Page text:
Suffering is as common to God’s people today as in New Testament times. We need to understand that. It’s true that most of us do not experience that special kind of suffering we call persecution, though our brothers and sisters in other parts of the world do. But we know suffering. We suffer when we lose a spouse or other family member through death. We groan under pain, trauma, and sickness. We are hurt by prejudice, poverty, or sometimes a lack of rewarding work. The list is endless. Realism and pastoral concern undoubtedly caused the apostle to introduce this subject. Honesty didn’t allow him to talk about our inheritance without at the same time acknowledging that the path to glory involves a cross.

This brings us to the value of suffering according to a right theological framework or life-view. It has several important values, and the first is the chief reason Paul mentions it in Romans: He has been talking of Christians being son and daughters of God; now he speaks of suffering as proof of that relationship, though the suffering may be in any of three different forms, each with a particular purpose. (1) Persecution: Some suffering is in the form of persecution and one value of persecution is that it proves to us that we really are children of God. Jesus taught this many times (Matt. 5:11-12; John 15:18-20). (2) Purification: Not all suffering is in the form of persecution, however. Some of it is from God and is for no other reason than to produce growth and holiness. (3) Training: A third kind of suffering also has value for Christians and can be likened to the suffering endured when a soldier is trained for combat by his commanding officer, or for that matter, the suffering endured in the battle itself.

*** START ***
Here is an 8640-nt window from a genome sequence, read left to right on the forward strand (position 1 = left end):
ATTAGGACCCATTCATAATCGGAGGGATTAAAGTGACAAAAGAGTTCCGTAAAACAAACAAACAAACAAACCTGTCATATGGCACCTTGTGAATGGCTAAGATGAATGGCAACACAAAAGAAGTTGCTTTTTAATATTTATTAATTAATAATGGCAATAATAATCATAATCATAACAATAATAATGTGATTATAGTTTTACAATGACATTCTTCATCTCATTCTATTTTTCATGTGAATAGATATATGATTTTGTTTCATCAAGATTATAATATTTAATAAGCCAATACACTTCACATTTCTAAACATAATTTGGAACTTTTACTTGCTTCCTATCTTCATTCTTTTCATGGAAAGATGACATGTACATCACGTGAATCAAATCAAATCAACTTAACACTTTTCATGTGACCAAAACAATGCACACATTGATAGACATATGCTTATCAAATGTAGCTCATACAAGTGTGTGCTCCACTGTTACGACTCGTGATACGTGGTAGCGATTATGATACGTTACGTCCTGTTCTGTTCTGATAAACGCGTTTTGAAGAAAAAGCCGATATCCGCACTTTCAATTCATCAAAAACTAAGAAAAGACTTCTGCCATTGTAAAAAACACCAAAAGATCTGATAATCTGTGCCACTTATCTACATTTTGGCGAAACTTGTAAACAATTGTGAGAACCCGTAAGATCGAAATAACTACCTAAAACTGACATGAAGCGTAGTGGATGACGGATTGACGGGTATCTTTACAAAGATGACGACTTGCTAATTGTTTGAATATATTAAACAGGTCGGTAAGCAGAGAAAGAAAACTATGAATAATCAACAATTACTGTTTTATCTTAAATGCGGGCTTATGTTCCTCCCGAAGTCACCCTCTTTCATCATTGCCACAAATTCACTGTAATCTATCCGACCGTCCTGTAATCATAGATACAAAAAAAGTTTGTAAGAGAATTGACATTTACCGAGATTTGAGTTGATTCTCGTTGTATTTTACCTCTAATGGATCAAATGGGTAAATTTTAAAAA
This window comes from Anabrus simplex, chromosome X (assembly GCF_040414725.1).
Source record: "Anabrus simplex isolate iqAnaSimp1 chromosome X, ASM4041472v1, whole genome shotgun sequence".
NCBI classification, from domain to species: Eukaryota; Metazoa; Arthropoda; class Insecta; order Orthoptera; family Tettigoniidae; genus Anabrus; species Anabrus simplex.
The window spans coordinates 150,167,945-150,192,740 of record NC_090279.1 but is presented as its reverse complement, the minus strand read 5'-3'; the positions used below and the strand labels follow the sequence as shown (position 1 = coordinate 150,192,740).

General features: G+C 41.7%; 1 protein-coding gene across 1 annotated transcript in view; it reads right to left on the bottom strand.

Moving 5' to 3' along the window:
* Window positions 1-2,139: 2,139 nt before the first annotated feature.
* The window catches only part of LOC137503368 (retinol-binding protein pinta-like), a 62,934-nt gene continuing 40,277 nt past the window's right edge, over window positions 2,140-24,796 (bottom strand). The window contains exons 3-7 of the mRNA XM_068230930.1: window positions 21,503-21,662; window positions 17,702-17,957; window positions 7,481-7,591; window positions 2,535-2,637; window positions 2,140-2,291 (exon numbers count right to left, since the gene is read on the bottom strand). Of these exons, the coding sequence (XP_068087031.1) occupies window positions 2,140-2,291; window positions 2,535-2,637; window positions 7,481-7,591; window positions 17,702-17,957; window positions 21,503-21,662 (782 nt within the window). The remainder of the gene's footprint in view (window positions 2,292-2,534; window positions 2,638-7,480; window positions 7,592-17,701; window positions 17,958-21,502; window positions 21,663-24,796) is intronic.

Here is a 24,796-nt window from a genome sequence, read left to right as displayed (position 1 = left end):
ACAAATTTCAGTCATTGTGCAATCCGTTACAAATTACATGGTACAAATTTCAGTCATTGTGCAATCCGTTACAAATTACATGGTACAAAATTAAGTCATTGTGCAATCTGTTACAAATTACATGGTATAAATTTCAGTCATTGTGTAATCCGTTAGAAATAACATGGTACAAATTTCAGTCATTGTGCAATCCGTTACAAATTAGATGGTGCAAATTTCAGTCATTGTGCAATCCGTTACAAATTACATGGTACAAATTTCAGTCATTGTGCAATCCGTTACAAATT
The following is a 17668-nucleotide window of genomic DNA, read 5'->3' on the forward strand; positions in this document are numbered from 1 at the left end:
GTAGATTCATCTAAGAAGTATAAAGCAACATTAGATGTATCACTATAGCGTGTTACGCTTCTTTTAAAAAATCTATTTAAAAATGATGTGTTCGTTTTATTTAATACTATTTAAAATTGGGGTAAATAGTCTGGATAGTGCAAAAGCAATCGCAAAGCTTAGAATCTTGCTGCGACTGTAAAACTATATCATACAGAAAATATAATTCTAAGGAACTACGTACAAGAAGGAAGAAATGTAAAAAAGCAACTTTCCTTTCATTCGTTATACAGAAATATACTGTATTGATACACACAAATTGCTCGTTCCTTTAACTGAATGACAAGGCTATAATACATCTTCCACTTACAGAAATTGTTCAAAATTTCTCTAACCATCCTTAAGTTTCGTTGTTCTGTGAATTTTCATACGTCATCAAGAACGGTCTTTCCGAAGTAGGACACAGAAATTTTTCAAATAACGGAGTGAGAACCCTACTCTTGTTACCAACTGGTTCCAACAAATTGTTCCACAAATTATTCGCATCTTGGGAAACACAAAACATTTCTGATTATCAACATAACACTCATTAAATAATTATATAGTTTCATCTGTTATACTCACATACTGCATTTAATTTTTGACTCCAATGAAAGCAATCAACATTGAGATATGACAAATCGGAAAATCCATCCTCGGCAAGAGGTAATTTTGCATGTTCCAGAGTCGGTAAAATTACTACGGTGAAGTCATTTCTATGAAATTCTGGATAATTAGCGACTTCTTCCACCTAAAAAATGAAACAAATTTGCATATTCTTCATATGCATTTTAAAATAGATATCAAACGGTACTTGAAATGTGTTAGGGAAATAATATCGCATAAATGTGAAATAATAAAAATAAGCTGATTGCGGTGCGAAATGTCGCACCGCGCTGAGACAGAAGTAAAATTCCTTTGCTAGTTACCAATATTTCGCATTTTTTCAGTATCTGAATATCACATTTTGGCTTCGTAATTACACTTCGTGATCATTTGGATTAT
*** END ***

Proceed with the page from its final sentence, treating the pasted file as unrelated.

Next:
The second value of suffering is that our witness to Christ is empowered by it. This means that the witness of Christians carries particular weight when it is given under duress, when it is evident to everyone that it would be easier and apparently more rational to back off from one’s witness or even, as Job was advised by his wife, to “curse God and die!” (Job 2:9).

The final thing we need to say about the value of suffering is that it is the ordained path to glory. Paul says this explicitly in verse 17; he also says this in 2 Corinthians 4:17-18. There are two basic things to remember about suffering. First, suffering is necessary. Jesus taught that it was necessary for Himself when He said to the Emmaus disciples, “Did not the Christ have to suffer these things and then enter His glory?” (Luke 24:26).Then He proved that this was necessary by showing it to them in the Scriptures. Jesus taught that suffering is necessary for us when He said, “If they persecuted Me, they will persecute you also” (John 15:20b) and “In the world you shall have tribulation” (John 16:33a).